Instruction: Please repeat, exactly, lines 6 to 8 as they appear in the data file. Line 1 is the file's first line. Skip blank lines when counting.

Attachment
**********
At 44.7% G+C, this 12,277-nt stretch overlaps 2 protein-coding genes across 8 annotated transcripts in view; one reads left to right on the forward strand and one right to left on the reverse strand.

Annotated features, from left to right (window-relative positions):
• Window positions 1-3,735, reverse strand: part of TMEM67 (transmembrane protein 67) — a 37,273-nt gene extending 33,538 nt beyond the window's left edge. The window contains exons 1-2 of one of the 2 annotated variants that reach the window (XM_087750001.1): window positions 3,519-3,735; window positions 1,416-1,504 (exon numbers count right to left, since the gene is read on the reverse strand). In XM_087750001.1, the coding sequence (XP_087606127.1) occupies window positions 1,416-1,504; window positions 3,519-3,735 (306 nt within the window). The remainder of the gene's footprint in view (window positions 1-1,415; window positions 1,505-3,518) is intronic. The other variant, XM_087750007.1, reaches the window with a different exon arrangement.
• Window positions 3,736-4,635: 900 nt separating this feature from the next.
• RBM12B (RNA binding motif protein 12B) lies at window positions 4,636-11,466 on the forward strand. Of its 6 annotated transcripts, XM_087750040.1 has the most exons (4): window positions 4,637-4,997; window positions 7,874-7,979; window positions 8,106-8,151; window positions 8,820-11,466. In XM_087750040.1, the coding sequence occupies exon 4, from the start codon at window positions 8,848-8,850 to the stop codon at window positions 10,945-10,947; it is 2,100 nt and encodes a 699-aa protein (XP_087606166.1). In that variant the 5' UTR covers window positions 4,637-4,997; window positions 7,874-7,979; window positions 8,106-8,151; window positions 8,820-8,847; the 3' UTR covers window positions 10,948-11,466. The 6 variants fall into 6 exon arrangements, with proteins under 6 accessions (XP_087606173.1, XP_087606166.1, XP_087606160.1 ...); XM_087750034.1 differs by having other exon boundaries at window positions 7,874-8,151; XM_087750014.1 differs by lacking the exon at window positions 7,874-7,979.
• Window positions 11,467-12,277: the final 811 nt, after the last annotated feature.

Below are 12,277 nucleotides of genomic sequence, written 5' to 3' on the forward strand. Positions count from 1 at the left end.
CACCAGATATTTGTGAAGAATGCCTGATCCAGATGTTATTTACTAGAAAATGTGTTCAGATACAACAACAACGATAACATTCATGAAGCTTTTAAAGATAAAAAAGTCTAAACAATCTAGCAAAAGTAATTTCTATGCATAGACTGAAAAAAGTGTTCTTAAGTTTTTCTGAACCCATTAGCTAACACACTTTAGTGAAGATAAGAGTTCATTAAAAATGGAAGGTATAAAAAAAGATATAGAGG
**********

• Window positions 11,467-12,277: the final 811 nt, after the last annotated feature.

Below are 12,277 nucleotides of genomic sequence, written 5' to 3' on the forward strand. Positions count from 1 at the left end.
CACCAGATATTTGTGAAGAATGCCTGATCCAGATGTTATTTACTAGAAAATGTGTTCAGATACAACAACAACGATAACATTCATGAAGCTTTTAAAGATAAAAAAGTCTAAACAATCTAGCAAAAGTAATTTCTATGCATAGACTGAAAAAAGTGTTCTTAAGTTTTTCTGAACCCATTAGCTAACACACTTTAGTGAAGATAAGAGTTCATTAAAAATGGAAGGTATAAAAAAAGATATAGAGG